While football's rules have been undergoing changes to help prevent concussions and head shots, medical staffs around the country are also working on more efficient ways to identify concussions.
One exciting development at the University of Nebraska could allow a team's medical staff to determine if a player has a concussion within ten minutes of violent contact.
At the school's Center for Brain, Biology and Behavior (CB3), director Dennis Molfese says experts are putting the finishing the touches on an electrode-covered mesh cap that can act as a functional MRI on football sidelines and elsewhere. The hope is that the cap will allow a team's medical staff to analyze the player's brain waves and determine if he sustained a concussion and the severity.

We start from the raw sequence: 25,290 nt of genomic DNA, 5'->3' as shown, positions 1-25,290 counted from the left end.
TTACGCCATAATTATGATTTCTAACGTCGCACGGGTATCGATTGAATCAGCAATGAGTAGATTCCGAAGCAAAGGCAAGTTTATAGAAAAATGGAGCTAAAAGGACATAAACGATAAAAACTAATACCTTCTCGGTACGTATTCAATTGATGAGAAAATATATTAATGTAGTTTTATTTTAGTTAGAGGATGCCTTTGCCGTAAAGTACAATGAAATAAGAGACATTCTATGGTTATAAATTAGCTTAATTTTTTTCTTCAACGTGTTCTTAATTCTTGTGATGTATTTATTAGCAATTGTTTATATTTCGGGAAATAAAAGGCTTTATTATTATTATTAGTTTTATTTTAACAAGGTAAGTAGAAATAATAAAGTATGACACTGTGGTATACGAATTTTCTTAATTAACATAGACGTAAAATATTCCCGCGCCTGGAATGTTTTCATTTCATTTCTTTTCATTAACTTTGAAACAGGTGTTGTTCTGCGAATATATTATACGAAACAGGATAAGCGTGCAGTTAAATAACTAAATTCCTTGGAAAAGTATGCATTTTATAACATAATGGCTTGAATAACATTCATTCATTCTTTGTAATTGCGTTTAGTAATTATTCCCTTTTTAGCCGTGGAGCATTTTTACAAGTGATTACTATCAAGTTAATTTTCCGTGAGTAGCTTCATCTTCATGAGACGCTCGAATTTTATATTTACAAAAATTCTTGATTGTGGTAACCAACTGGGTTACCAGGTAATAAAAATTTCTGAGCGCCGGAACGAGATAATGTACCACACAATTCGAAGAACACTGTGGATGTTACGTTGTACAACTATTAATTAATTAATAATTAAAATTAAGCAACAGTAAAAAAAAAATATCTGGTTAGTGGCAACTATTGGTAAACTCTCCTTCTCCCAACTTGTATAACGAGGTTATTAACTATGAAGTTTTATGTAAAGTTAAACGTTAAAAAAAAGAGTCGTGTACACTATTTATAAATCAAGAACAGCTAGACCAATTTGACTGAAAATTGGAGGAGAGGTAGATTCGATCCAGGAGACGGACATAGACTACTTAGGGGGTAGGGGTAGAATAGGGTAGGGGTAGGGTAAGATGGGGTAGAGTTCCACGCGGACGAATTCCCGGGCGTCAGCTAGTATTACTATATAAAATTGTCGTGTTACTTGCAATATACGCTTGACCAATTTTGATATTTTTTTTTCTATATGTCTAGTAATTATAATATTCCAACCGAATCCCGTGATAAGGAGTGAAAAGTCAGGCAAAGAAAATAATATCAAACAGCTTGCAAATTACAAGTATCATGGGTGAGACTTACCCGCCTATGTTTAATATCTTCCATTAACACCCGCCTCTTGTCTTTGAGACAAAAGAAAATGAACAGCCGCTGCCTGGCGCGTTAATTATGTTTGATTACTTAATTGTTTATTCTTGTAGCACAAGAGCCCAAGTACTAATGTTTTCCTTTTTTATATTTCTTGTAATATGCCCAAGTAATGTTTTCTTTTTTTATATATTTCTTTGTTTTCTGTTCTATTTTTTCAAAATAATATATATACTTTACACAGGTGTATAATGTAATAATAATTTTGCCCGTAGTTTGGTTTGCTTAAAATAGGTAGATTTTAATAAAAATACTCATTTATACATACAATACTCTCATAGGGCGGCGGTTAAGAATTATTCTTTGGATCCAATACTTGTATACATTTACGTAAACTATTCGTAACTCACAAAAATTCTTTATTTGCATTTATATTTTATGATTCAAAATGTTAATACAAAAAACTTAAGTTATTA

"There's no question it's going to move the dial forward," NCAA chief medical officer Brian Hainline told the Associated Press. "The big, hoped-for dream would be, let's have a biomarker in brain imagine. If you're to the left of that, you're safe; if you're to the right of it, you're not. That's probably a few years out. But functional brain imaging and blood flow are going to be a very important part of that."
While the mesh cap would be a big step forward, Molfese hopes that the CB3 will continue to develop groundbreaking tools for the prevention and treatment of concussions.
"There has been great concussion research that's been going on for decades," Molfese said. "It's disconcerting to realize just how little we really know."
The device should be ready for use "within one to two years," and eventually could spread to other areas of healthcare.